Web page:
Molly De Marco's blog
During its regular monthly meeting, the Chapel Hill-Carrboro branch of the North Carolina NAACP hosted Chief Walter Horton of the Carrboro Police Department, Chief Chris Blue of the Chapel Hill Police Department, and Sheriff Charles Blackwood for a discussion of law enforcement issues. A diverse group of more than 50 people attended, including many members of the NAACP and other local social justice advocates. Orange County commissioner and civil rights attorney Mark Dorosin, Chapel Hill Town Council member Maria Palmer, and Carrboro alderperson Damon Seils also attended.
The NAACP solicited questions in advance and posed them to each of the three law enforcement administrators in turn, and then questions were taken from the audience via index card. The questions focused on racial disparities in police stops, searches, and arrests on our streets and in our schools; the implicit bias that contributes to those disparities; de-escalation and use of force; and how to bring complaints to the attention of law enforcement.
In a previous post, I detailed the initial steps that the Carrboro and Chapel Hill Police Departments are taking to move toward racial equity in policing. But what about other local government functions?
The Chapel Hill-Carrboro City Schools Board of Education has been in the news recently because of its decisions about board composition. First, in filling the vacancy left by outgoing school board member Mia Burroughs, the school board selected a wealthy, white man, one of only two white men in a field of 15 applicants, many of whom were well-qualified women and people of color. Then, they selected two white men as chair and vice chair, passing up a woman of color who has served on the board much longer than the selected vice chair.
It is clear from recent police forums and from experiences shared by people of color in our communities that we have a serious problem with racial equity in policing in Orange County. The most recent example is a guest column by Stephanie Perry in Sunday’s Chapel Hill News (12/21/14). Perry serves with me on the board of Orange County Justice United. We heard other stories like this during the Carrboro community forum on policing in October.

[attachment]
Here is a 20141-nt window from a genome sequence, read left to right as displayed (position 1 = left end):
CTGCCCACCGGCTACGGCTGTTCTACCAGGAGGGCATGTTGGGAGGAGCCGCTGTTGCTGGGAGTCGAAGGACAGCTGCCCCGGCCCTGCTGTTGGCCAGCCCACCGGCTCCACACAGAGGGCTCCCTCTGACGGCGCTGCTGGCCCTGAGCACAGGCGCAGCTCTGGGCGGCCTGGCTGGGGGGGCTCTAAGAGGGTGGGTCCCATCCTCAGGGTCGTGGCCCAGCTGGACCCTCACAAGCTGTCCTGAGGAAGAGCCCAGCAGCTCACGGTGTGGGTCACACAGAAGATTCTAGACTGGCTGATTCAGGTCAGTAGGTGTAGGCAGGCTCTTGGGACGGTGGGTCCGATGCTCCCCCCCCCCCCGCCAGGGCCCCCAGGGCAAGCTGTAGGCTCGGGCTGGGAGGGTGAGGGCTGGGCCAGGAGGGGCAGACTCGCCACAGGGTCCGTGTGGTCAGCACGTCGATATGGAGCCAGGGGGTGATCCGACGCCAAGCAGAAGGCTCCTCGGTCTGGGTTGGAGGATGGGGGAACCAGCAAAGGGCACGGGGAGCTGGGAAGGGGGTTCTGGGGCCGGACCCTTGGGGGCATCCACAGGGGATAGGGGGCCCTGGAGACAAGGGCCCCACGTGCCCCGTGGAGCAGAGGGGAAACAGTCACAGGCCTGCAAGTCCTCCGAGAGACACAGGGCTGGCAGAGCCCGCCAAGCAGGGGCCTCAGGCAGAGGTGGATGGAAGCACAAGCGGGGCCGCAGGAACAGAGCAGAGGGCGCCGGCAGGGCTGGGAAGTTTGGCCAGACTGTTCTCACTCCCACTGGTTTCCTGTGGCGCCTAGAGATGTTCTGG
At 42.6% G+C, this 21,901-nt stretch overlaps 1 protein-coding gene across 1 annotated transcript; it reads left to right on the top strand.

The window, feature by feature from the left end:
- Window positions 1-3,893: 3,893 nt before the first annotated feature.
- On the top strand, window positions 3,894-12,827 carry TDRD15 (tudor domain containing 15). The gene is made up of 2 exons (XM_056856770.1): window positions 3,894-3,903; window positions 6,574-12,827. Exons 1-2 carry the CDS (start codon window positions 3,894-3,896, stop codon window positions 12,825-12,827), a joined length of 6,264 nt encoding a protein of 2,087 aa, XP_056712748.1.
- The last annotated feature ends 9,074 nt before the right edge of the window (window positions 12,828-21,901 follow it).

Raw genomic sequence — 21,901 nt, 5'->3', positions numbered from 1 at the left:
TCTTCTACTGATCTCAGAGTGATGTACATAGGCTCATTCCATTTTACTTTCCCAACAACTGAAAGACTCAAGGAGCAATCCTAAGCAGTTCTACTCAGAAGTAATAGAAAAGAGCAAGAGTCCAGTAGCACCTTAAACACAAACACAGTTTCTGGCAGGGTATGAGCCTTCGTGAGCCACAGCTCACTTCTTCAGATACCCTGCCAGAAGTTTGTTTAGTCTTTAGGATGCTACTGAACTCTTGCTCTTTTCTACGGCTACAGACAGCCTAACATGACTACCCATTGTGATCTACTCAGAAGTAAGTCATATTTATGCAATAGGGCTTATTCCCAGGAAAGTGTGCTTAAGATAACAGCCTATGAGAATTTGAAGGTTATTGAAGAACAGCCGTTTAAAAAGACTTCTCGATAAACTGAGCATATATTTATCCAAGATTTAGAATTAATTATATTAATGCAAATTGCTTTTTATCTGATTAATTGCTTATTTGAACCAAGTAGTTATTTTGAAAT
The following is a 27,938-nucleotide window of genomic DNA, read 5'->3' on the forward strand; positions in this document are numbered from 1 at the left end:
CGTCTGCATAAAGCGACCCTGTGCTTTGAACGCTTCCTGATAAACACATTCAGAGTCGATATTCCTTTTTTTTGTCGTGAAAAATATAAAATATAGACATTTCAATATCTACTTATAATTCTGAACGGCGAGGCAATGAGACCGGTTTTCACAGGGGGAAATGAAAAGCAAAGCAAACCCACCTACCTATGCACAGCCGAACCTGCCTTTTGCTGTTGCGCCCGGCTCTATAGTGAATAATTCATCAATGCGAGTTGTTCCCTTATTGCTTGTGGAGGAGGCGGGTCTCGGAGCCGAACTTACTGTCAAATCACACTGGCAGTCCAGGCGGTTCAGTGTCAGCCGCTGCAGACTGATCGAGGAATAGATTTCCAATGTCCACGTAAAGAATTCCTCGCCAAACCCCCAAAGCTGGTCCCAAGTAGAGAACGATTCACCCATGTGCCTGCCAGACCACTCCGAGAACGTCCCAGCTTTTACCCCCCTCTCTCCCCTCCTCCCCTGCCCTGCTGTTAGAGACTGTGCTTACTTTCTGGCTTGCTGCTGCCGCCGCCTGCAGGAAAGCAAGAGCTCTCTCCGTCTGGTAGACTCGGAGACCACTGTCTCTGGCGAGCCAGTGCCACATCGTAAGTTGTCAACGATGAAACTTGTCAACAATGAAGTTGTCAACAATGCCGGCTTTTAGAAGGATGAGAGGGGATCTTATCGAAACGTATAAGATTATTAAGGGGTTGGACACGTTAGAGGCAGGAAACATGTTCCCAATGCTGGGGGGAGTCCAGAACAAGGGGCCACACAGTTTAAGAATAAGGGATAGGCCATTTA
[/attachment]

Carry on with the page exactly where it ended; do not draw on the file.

Law enforcement behavior that is disproportionately affecting communities of color is unacceptable to me. It is especially troubling to see that these disparities exist in our communities regardless of how enlightened we think we are. I am cautiously optimistic about the steps I see the Carrboro and Chapel Hill Police Departments taking.
Orange County elected officials and health department staff have recongized the immediate need to address poverty in our county. As a result, the Orange County Family Success Alliance has been launched, modeled on the Harlem Children's Zone. The Orange County Health Department used health and school system data to select six zones with the highest need. More information can be found here. Each zone held community meetings to glean information for their applications. They then made short presentations and fielded questions. The Family Success Alliance Advisory Council developed a rubric for scoring of the applications. Below is a collection of tweets that summarize the presentations and selection process carried out on Tuesday, December 16th.
In our semi-regular Question & Answer series, we have featured Meg McGurk, Executive Director of the Chapel Hill Downtown Partnership and Brian Litchfield, Director of Chapel Hill Transit. The latest installment is with Robert Dowling, Executive Director of the Community Home Trust. As affordable housing discussions have been gaining prominence lately, we thought it was appropriate to learn more about the Community Home Trust.
What is the Community Home Trust?
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